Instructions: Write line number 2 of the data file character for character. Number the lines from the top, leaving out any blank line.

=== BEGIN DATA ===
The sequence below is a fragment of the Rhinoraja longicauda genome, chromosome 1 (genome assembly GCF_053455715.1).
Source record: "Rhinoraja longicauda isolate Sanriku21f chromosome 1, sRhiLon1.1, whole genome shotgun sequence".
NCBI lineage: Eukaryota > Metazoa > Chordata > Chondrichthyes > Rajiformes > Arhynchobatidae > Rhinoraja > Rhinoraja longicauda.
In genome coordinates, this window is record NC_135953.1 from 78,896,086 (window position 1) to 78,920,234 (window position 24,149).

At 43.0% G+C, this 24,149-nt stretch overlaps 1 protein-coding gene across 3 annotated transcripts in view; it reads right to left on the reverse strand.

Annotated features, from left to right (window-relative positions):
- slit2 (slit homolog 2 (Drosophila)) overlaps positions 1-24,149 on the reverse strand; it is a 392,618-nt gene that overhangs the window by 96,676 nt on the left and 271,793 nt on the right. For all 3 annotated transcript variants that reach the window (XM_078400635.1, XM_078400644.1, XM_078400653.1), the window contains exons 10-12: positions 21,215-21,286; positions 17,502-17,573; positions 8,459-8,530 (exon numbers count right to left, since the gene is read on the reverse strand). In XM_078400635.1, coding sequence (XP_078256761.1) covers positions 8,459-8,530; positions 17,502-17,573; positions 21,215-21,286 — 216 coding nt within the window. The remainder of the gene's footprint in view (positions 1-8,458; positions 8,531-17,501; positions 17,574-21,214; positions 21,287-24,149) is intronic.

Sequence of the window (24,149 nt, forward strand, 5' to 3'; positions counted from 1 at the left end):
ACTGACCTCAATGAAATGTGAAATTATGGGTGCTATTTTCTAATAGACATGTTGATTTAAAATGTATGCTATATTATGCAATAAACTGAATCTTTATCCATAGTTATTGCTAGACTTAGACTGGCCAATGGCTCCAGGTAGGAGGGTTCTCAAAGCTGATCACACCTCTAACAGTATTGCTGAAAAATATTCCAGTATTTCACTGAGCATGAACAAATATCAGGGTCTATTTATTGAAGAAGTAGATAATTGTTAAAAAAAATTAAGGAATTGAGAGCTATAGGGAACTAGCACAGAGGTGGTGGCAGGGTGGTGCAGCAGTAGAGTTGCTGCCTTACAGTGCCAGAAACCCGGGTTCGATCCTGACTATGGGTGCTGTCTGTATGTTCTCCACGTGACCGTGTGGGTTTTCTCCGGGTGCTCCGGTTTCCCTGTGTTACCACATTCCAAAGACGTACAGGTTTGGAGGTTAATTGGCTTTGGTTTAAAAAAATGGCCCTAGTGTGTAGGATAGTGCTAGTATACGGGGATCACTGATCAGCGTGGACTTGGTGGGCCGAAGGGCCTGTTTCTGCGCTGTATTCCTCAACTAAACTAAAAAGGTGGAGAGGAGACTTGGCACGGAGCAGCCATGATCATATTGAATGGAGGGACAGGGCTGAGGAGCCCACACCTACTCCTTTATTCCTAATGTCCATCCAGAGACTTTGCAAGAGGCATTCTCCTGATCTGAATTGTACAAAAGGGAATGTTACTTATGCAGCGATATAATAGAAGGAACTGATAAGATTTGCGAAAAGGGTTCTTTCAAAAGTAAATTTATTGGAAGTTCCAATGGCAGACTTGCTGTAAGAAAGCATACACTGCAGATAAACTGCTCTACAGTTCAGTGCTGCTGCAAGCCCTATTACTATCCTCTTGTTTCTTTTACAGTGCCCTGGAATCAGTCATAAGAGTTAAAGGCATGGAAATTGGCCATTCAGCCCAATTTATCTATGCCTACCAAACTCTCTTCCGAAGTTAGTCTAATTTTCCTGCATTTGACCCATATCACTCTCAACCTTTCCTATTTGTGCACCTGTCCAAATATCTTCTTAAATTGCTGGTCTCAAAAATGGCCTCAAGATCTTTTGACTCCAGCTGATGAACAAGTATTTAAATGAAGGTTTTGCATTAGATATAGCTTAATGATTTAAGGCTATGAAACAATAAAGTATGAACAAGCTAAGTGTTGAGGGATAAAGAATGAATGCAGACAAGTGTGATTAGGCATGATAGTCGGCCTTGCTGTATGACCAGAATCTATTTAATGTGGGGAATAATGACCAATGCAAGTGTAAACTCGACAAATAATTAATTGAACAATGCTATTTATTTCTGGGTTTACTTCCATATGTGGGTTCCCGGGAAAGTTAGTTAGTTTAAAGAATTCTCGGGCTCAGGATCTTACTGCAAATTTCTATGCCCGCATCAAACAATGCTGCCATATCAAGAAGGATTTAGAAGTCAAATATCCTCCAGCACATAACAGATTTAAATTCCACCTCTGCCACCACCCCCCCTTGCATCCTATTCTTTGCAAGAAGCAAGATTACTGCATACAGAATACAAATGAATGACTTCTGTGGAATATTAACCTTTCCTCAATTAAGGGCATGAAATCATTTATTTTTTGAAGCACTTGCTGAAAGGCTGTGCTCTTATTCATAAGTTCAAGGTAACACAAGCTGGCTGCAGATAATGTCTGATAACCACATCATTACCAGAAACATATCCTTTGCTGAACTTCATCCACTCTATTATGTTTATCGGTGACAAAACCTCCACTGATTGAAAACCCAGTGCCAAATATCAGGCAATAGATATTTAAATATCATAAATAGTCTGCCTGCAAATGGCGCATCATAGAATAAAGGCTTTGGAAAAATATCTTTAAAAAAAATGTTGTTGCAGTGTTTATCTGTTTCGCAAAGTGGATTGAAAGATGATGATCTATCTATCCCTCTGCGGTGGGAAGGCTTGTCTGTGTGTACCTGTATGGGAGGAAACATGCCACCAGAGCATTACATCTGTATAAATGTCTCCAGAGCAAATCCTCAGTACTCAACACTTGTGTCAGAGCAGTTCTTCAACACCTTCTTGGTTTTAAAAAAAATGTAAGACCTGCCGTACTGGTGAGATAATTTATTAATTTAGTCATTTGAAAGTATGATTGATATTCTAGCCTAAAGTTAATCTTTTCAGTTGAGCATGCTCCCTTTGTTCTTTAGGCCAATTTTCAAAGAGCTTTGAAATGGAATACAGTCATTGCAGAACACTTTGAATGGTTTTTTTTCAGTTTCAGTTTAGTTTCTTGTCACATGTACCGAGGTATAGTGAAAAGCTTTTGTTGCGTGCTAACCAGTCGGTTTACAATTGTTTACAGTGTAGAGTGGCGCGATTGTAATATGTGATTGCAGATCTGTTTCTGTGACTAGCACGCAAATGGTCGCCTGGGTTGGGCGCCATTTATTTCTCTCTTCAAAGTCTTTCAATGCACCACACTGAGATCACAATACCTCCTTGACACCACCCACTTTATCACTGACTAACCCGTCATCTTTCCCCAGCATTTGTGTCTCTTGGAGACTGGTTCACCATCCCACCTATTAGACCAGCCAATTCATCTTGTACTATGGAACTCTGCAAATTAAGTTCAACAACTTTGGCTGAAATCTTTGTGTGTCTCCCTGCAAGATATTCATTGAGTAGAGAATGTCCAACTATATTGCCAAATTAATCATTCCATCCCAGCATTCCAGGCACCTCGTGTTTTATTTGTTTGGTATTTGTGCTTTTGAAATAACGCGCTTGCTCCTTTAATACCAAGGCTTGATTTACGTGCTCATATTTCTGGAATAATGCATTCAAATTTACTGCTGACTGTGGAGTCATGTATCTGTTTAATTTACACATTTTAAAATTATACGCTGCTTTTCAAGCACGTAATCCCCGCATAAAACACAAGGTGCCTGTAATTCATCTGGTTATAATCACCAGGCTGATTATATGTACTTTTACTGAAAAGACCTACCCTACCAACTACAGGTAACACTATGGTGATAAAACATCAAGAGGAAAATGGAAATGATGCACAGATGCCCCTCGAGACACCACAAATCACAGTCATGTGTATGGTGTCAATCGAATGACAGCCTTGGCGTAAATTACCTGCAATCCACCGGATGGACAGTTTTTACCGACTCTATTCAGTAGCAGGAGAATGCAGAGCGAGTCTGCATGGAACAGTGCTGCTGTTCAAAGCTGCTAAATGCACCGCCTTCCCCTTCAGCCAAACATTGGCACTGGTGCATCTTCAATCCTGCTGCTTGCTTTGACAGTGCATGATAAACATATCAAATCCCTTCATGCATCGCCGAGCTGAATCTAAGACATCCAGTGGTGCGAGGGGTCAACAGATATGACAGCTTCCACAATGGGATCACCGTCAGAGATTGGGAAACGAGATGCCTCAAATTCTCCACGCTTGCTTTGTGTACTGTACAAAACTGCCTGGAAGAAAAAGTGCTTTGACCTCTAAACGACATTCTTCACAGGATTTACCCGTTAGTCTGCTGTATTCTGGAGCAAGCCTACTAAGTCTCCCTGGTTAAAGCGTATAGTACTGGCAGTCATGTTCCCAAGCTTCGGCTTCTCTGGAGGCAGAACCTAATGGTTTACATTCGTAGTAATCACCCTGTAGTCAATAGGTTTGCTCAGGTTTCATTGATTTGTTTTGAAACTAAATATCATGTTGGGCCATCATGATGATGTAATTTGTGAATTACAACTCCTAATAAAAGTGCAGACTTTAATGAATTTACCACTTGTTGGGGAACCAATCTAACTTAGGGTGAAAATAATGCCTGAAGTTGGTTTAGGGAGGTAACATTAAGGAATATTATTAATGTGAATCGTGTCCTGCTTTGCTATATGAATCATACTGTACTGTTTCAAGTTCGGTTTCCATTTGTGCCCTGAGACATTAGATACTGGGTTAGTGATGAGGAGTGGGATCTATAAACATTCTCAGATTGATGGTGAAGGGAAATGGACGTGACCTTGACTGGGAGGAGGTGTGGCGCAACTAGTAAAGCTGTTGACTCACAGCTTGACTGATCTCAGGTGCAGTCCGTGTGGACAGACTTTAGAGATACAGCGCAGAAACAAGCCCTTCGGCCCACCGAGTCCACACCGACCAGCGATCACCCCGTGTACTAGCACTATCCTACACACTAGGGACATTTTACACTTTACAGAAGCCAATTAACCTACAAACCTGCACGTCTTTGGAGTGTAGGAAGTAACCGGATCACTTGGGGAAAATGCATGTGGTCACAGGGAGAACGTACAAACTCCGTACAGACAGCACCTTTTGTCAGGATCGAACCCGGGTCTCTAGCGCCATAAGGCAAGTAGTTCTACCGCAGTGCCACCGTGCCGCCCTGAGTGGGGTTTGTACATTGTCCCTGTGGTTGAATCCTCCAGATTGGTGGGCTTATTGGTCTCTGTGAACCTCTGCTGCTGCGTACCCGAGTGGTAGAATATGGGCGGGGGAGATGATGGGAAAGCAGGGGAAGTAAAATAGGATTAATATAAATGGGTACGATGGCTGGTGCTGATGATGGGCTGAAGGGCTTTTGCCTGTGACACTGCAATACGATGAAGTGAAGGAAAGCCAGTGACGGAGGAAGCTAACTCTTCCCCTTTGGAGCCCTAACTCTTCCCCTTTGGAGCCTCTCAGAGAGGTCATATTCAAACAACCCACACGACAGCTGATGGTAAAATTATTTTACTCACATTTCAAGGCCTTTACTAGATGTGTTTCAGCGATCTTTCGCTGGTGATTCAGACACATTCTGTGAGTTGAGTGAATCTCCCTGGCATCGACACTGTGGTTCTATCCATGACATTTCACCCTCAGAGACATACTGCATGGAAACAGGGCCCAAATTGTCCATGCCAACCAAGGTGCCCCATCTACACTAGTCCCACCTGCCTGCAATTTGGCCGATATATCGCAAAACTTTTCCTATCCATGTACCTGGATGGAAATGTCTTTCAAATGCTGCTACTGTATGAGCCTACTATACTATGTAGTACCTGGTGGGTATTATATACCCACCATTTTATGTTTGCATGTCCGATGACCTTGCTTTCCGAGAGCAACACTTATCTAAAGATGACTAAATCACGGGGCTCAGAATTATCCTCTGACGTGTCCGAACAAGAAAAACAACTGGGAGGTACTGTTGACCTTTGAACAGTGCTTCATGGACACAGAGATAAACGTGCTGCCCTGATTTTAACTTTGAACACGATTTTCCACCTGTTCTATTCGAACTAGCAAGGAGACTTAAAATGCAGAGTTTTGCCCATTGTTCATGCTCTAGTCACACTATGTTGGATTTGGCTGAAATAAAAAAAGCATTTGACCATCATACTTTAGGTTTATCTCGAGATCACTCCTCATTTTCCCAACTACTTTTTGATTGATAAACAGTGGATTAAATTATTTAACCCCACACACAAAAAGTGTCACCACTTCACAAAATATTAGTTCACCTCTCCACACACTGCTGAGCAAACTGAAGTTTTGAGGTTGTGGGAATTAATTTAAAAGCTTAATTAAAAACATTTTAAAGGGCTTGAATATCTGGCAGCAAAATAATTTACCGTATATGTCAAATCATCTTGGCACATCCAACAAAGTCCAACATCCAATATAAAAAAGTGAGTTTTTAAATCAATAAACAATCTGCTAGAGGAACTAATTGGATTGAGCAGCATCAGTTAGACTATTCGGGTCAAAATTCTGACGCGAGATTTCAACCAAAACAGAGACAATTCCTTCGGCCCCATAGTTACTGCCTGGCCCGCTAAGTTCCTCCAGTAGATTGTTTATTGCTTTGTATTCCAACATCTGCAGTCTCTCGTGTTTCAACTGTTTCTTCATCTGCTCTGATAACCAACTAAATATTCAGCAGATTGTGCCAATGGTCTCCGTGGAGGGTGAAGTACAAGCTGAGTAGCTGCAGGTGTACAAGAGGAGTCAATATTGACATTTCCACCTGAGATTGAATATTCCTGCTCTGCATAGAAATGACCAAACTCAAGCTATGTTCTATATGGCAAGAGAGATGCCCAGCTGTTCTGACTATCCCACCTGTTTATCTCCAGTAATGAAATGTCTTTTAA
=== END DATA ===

Source record: "Rhinoraja longicauda isolate Sanriku21f chromosome 1, sRhiLon1.1, whole genome shotgun sequence".